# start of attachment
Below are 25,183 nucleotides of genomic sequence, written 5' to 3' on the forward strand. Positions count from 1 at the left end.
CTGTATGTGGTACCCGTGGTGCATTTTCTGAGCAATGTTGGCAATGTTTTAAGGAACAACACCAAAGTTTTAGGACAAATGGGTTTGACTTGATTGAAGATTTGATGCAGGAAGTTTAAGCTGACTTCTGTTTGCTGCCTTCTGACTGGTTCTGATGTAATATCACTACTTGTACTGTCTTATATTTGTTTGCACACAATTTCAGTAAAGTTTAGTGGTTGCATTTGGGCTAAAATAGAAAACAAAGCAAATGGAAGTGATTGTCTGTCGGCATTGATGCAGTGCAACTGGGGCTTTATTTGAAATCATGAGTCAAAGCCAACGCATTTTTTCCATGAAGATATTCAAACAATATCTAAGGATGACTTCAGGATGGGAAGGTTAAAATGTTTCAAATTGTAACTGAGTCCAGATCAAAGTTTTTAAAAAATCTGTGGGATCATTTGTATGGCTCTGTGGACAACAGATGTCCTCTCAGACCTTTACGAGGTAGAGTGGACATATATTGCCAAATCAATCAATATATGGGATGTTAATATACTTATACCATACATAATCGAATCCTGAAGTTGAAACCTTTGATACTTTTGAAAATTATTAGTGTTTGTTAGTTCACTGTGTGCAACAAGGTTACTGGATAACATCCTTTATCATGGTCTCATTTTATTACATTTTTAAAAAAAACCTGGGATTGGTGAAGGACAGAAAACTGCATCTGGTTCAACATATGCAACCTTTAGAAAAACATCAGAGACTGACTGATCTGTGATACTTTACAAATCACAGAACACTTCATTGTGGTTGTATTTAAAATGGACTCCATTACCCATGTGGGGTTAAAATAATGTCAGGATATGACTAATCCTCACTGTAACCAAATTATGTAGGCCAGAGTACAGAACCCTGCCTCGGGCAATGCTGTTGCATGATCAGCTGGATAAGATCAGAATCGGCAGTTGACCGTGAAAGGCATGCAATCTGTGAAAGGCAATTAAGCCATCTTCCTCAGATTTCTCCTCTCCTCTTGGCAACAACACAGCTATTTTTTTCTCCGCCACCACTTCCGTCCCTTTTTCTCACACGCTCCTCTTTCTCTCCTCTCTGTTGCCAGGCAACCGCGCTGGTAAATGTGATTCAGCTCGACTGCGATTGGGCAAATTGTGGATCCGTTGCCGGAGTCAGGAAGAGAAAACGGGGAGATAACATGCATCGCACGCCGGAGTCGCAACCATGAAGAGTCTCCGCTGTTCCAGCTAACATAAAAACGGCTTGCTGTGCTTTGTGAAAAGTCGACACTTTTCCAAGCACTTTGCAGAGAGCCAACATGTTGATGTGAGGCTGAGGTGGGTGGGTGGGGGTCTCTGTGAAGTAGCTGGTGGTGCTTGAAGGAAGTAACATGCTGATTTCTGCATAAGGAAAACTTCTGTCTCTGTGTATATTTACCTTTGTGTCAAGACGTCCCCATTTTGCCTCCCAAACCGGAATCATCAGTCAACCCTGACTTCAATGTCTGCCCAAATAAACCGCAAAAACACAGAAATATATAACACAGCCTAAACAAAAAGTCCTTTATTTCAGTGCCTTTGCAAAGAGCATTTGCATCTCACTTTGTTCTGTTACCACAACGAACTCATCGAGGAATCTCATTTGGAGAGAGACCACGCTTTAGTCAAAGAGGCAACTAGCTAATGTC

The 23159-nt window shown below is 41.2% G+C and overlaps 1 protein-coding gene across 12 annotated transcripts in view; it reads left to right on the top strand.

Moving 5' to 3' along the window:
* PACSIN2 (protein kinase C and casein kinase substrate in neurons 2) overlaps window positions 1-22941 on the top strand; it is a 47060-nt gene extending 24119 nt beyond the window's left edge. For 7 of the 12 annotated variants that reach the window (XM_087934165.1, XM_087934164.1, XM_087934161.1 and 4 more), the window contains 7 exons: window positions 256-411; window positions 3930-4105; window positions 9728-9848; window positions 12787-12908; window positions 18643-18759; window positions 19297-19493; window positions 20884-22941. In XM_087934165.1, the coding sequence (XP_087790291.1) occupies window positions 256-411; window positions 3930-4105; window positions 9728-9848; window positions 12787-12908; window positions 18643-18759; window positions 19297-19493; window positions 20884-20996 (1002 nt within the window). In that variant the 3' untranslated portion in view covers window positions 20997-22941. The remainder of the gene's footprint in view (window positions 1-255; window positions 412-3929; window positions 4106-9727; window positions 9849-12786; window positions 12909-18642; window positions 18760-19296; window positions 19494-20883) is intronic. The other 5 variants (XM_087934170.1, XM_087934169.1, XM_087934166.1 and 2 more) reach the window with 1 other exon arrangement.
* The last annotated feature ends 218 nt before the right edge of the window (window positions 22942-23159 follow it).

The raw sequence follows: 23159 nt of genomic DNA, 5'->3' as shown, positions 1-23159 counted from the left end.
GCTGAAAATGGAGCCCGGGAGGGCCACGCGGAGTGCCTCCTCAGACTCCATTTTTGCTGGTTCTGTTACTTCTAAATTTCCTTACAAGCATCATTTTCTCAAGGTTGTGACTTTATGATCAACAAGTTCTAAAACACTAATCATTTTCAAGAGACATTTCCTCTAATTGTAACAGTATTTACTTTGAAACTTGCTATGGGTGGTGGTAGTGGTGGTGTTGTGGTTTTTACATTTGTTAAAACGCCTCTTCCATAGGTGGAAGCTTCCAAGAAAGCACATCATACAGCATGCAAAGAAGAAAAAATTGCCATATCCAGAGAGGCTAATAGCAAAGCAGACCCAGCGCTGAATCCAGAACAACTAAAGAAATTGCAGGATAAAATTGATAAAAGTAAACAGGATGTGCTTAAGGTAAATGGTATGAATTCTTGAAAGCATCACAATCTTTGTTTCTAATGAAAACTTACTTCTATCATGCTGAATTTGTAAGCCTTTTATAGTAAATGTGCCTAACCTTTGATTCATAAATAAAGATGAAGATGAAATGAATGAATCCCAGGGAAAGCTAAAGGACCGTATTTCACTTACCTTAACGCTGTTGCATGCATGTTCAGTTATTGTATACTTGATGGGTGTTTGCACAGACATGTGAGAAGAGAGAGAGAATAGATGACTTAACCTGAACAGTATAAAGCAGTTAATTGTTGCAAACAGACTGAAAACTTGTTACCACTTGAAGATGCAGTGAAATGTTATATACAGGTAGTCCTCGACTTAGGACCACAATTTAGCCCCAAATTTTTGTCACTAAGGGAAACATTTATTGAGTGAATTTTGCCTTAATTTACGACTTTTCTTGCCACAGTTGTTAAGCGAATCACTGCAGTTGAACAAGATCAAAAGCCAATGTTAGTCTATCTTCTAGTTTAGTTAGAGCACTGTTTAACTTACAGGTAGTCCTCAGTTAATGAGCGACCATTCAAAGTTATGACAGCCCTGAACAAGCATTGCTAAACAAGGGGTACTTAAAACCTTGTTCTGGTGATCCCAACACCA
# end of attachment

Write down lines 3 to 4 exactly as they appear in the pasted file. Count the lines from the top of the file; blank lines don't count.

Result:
The 23159-nt window shown below is 41.2% G+C and overlaps 1 protein-coding gene across 12 annotated transcripts in view; it reads left to right on the top strand.

Moving 5' to 3' along the window: